We know people cannot be reduced to one characteristic. Yet when it comes to ‘the youth’, we continue to construct them through their singular characteristic of being young. We need to deconstruct this idea of ‘young people’. Young people embody complex identities and human experiences that cannot just be understood through their present experience as a ‘young person’.
In my own personal experience, this is where sexuality education failed to speak to me as a young person. What I wanted to know was how I, as a mixed-race young Muslim woman, could learn to navigate my sexuality, relationships, gender identity, sexual rights and sexual health, along with issues around porn, consent and experimentation. I had my own set of cultural and religious norms that weren’t reflected in the curriculum or culture around me. I feared judgement and my concerns being misconstrued. I saw a culture that had discussions on teenage pregnancies, contraception and sex, yet ignored Muslim women who chose to marry young and have children and only focused on the women who’d been forced. I saw friends grapple with the conflict between cultures, faith, identity and sexuality with neither side providing them adequate tools to understand the oppressions they faced, nor the empowerment to face them. Plumbing these intersections brings to light sets of protective and risk factors in a young person’s life – factors that contain their vulnerabilities and concomitant sites of resistance and resilience.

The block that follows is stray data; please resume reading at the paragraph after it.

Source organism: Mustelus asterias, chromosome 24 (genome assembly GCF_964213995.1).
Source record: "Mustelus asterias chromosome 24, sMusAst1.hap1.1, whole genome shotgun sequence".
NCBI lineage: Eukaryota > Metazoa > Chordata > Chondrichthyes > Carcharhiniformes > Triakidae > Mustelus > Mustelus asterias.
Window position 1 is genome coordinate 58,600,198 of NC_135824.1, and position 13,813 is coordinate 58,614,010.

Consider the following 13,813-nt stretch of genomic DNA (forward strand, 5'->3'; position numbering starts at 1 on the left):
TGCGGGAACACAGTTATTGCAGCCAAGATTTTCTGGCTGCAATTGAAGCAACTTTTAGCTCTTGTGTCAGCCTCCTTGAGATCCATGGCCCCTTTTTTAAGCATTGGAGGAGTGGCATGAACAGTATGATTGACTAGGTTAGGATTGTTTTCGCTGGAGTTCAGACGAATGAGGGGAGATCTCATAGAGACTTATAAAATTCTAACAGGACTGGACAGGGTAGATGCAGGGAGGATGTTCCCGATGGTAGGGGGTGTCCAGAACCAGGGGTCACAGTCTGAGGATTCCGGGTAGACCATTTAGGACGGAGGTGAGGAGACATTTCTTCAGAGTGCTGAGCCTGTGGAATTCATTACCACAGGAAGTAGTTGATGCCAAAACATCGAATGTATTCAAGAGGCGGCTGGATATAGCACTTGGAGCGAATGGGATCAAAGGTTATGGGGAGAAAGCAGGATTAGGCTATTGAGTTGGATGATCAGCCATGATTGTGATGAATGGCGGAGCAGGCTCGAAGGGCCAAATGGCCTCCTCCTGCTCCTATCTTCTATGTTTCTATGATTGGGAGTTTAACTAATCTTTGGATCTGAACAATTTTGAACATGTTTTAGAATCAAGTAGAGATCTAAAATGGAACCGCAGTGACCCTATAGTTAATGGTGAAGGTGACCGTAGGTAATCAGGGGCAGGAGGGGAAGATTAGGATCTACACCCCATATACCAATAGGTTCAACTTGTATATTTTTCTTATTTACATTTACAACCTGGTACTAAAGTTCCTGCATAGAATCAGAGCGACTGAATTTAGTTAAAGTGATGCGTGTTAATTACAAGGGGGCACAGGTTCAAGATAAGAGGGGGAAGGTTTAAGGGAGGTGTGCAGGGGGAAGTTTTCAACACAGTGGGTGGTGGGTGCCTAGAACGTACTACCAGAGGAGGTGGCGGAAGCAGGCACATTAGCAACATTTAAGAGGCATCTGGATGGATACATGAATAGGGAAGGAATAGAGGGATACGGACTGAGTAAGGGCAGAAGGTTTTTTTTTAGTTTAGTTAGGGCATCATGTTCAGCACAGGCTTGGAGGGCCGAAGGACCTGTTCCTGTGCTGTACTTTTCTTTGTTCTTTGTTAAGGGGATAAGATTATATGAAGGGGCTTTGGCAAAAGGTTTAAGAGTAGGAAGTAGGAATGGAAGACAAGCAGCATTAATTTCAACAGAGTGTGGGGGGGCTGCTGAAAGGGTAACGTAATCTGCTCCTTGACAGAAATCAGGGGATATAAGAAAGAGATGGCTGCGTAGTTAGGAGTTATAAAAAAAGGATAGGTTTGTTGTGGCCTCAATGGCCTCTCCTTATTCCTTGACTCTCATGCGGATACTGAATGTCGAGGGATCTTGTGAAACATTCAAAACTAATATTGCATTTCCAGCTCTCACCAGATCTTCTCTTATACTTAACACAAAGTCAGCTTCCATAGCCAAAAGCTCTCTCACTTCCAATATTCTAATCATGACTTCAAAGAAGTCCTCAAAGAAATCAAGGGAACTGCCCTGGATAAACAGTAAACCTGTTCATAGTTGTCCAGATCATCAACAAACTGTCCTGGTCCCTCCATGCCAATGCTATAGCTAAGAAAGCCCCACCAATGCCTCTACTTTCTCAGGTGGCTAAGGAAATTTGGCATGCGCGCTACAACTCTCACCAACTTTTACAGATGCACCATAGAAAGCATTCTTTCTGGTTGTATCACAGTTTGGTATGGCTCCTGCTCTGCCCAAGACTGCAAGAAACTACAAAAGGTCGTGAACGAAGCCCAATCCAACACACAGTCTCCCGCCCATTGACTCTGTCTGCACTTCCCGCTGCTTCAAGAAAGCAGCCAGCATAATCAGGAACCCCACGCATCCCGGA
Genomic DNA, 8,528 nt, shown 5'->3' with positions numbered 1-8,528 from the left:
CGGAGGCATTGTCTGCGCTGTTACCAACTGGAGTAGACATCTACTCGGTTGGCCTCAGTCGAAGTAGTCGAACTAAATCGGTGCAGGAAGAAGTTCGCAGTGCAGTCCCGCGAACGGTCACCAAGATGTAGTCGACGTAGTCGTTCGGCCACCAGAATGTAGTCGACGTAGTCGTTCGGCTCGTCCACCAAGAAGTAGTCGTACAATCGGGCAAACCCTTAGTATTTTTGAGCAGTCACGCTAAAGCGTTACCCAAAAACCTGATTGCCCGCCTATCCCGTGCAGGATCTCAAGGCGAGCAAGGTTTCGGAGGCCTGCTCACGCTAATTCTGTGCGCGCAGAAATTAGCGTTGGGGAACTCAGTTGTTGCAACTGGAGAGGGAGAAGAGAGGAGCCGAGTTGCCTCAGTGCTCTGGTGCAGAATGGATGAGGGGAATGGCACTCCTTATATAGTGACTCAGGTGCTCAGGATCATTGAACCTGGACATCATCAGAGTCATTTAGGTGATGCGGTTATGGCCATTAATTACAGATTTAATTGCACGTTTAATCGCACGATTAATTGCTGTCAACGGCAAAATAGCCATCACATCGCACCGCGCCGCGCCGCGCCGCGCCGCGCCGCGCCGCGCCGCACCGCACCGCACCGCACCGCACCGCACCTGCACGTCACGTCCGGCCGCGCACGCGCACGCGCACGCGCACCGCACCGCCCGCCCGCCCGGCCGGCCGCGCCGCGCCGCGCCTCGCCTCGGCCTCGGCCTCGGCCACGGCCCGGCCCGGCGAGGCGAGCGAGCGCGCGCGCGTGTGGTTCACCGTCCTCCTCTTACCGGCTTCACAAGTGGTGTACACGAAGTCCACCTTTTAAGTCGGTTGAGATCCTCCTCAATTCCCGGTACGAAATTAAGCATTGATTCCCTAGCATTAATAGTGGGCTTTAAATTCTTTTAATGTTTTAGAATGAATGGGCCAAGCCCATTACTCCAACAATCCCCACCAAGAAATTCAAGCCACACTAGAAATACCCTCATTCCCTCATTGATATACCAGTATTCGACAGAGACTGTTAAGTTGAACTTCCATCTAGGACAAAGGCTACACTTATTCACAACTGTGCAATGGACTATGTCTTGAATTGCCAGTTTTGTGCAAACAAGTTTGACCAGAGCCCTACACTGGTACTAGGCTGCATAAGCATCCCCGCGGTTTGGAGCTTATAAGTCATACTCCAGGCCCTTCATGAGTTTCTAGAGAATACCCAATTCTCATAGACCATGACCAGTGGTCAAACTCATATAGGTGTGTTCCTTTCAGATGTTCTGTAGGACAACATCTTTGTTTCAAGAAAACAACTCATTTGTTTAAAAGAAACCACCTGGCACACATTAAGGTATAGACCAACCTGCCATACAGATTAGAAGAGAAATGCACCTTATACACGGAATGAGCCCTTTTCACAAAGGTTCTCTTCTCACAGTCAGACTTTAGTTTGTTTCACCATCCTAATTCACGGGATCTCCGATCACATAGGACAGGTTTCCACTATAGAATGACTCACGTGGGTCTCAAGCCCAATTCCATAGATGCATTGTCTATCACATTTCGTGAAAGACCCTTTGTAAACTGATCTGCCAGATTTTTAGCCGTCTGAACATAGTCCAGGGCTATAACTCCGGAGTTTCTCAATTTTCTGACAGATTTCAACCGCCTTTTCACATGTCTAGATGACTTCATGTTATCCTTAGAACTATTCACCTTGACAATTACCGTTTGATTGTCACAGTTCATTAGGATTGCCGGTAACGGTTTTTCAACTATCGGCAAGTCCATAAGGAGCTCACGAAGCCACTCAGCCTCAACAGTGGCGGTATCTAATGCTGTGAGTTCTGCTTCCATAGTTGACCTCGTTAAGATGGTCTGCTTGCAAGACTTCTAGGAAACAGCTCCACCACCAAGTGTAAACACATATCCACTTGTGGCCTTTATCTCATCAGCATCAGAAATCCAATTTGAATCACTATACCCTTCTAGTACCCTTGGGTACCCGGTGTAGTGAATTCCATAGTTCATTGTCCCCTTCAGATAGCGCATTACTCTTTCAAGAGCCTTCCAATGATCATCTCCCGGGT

To be a ‘young person’ is a socially constructed category that requires interrogating in itself. Young people inhabit a multiplicity of social categories and locations that are fluid, flexible and socially constructed. This includes, but is not limited to, socioeconomic status, gender, culture, faith/religion, migration status, citizenship, sexuality and the family unit (whether it is single-parent, nuclear, extended, same-sex etc). So when we interrogate what it means to be a ‘young person’, we unearth the complex, intersectional experience that informs their understanding of who they are.